Why Are New Products Launched? (Part 3 of 4)

March 30th, 2010 by Rob Berman Leave a reply »

Welcome to part three of our exploration of “Why New Products Are Launched.”  Here we will explore three externally focused reasons for companies creating new products. In the first part we covered the success or failure rate of new products. The second part covered launching new products for the correct reason.

1. Publicity/Public Relations:

A product initiative may be used as a publicity tool.  The direct impact on revenue may be negligible and, in fact, the costs of development and rollout may not be recouped via sales of the product.

Yet, the value of positive press stories and positioning by an expert cannot be overlooked.  Because you are generating awareness about your expertise, the publicity in turn creates opportunities for sales representatives to generate face-to-face exposure with key customers or wholesalers.  Furthermore, this two-way communications gives the added element of credibility for the company and the new product.

The reputation of your company is built over time.  Appearing to be at the “cutting edge” in technical innovation or in addressing issues of the day should impart a halo effect on your company’s image and identity.  The impression of your abilities contributes to your brand’s image and identity.  Thereby, indirectly contributing to additional sales in the future, which may have gone to a competitor.

2. Research has shown that … :

Blind faith in research is an unsure or iffy proposition.  If the findings are accurate and the development effort and rollout are well executed, then a success may occur.

However, research studies if not both planned and executed properly may simply set you up for failure.  Temper enthusiasm about the research findings with your knowledge and experience before proceeding with product development.

Remember, a product flop can negatively impact the reputation of the team responsible for developing and launching the products and ultimately undermine profits.

3. Keeping up with the Joneses:

Many companies decide to “me too’ the offerings of competitors.  Often, little strategic thought is given to the implications of replicating existing products.  Product cannibalism has been known to undermine the best-laid plans.  Marketers should ask; does the concept really fit the strategic direction of the company?  What about profitability and lost opportunity cost?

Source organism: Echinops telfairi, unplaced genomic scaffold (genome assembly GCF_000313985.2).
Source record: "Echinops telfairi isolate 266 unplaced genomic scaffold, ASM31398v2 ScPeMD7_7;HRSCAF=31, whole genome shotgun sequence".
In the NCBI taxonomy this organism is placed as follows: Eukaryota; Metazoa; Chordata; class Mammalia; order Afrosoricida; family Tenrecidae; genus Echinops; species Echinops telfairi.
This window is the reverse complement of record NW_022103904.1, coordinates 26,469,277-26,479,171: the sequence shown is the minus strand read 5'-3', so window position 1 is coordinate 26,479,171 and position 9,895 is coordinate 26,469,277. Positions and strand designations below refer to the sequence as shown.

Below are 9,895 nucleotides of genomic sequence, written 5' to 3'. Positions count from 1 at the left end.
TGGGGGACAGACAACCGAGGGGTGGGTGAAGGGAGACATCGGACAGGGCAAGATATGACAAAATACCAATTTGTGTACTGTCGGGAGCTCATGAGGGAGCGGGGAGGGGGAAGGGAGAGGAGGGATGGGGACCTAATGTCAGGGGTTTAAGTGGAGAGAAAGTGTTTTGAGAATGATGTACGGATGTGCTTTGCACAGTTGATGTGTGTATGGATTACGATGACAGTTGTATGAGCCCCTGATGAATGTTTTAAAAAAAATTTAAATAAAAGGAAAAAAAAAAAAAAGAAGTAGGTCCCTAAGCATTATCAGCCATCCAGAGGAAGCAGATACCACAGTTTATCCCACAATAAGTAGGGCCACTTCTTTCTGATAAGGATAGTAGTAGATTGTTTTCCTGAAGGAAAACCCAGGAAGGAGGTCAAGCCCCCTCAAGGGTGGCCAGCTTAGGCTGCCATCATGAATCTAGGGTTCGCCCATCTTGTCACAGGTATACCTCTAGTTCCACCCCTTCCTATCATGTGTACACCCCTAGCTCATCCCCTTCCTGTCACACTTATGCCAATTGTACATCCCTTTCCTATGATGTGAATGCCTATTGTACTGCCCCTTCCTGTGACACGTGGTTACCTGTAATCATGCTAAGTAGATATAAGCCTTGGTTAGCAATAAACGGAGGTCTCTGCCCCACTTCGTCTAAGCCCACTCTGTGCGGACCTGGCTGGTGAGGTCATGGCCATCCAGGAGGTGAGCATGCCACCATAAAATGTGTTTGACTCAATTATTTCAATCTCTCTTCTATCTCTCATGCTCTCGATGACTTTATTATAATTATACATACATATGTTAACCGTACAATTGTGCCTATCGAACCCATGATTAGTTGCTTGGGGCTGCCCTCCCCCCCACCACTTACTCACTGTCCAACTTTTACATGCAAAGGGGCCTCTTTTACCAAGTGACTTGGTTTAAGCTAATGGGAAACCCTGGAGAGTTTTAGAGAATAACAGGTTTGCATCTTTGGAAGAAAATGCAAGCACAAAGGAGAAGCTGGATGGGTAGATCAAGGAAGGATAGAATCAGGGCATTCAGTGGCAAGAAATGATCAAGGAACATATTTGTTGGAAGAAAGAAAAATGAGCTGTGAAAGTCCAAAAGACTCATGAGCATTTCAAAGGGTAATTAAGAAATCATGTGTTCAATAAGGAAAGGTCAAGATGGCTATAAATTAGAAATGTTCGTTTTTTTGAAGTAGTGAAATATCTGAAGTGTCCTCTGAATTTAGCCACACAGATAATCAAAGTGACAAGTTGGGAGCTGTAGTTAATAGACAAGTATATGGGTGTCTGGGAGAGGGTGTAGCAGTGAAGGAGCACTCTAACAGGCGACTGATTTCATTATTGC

The Marketing or R&D department may introduce, without proper analysis, an ill-conceived product in response to complaints by the Sales department about how Company X is “stealing” our business because of a product we lack.

A product, which arrives late to the market and is not sufficiently better and/or less expensive than what is already there, will be treated as too little, too late by potential purchasers.

The Takeaway

Taking action to steer clear of faulty reasons for developing new products will assist you and your firm in having a higher success rate in business-to-business new product introductions.

That is what is on my mind.  What do you think? Please post a reply in the Comments Section below.

  1. Is your Product Development Process externally or internally focused?
  2. Have you ever green lighted or worked on a Product Development effort that you did not fully believe in?
  3. How strongly do you follow the findings of research?
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1 comment

  1. Robert Turnbull says:

    I believ our product development is focussed ojn leveraging internal strengths into the market place, and leveraging those strengths to meet articulated customer needs, so both internal and external focus.
    I have indeed green lighted a product development that I did not personally agree with and while I was mostly correct in the outcome, there were at least a couple where I was very wrong and by refocussing teh target market a very successful product/process was developed.
    I follow research findings as closely as I can given cost and time constraints
    Robert

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